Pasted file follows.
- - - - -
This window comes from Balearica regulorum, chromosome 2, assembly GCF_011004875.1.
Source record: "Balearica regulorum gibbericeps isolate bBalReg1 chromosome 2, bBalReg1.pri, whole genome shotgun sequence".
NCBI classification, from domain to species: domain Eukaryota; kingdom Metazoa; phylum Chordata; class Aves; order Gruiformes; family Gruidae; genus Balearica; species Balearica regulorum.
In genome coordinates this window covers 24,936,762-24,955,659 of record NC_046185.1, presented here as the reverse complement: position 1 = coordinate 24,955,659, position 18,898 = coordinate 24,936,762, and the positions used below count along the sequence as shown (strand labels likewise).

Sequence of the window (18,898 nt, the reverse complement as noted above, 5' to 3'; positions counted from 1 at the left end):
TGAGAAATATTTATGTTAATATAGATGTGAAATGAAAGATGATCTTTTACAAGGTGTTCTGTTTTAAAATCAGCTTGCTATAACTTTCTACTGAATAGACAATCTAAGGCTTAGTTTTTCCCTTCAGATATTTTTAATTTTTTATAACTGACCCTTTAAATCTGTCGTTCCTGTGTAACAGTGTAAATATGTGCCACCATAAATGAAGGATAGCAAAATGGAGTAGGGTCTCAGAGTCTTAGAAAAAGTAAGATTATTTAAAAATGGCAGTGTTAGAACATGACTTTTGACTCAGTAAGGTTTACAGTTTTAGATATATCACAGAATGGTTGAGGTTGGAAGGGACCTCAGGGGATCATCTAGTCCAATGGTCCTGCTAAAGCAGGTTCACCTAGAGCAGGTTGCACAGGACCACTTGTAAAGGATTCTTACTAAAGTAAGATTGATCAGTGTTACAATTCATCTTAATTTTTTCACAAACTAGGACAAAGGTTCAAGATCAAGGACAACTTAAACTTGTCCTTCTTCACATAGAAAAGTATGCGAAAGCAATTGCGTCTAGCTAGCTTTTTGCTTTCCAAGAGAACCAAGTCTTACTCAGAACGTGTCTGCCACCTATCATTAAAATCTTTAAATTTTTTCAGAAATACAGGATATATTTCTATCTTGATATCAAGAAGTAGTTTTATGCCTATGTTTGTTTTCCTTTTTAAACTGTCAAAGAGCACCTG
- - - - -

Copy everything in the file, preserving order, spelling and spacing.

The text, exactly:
This window comes from Balearica regulorum, chromosome 2, assembly GCF_011004875.1.
Source record: "Balearica regulorum gibbericeps isolate bBalReg1 chromosome 2, bBalReg1.pri, whole genome shotgun sequence".
NCBI classification, from domain to species: domain Eukaryota; kingdom Metazoa; phylum Chordata; class Aves; order Gruiformes; family Gruidae; genus Balearica; species Balearica regulorum.
In genome coordinates this window covers 24,936,762-24,955,659 of record NC_046185.1, presented here as the reverse complement: position 1 = coordinate 24,955,659, position 18,898 = coordinate 24,936,762, and the positions used below count along the sequence as shown (strand labels likewise).

Sequence of the window (18,898 nt, the reverse complement as noted above, 5' to 3'; positions counted from 1 at the left end):
TGAGAAATATTTATGTTAATATAGATGTGAAATGAAAGATGATCTTTTACAAGGTGTTCTGTTTTAAAATCAGCTTGCTATAACTTTCTACTGAATAGACAATCTAAGGCTTAGTTTTTCCCTTCAGATATTTTTAATTTTTTATAACTGACCCTTTAAATCTGTCGTTCCTGTGTAACAGTGTAAATATGTGCCACCATAAATGAAGGATAGCAAAATGGAGTAGGGTCTCAGAGTCTTAGAAAAAGTAAGATTATTTAAAAATGGCAGTGTTAGAACATGACTTTTGACTCAGTAAGGTTTACAGTTTTAGATATATCACAGAATGGTTGAGGTTGGAAGGGACCTCAGGGGATCATCTAGTCCAATGGTCCTGCTAAAGCAGGTTCACCTAGAGCAGGTTGCACAGGACCACTTGTAAAGGATTCTTACTAAAGTAAGATTGATCAGTGTTACAATTCATCTTAATTTTTTCACAAACTAGGACAAAGGTTCAAGATCAAGGACAACTTAAACTTGTCCTTCTTCACATAGAAAAGTATGCGAAAGCAATTGCGTCTAGCTAGCTTTTTGCTTTCCAAGAGAACCAAGTCTTACTCAGAACGTGTCTGCCACCTATCATTAAAATCTTTAAATTTTTTCAGAAATACAGGATATATTTCTATCTTGATATCAAGAAGTAGTTTTATGCCTATGTTTGTTTTCCTTTTTAAACTGTCAAAGAGCACCTG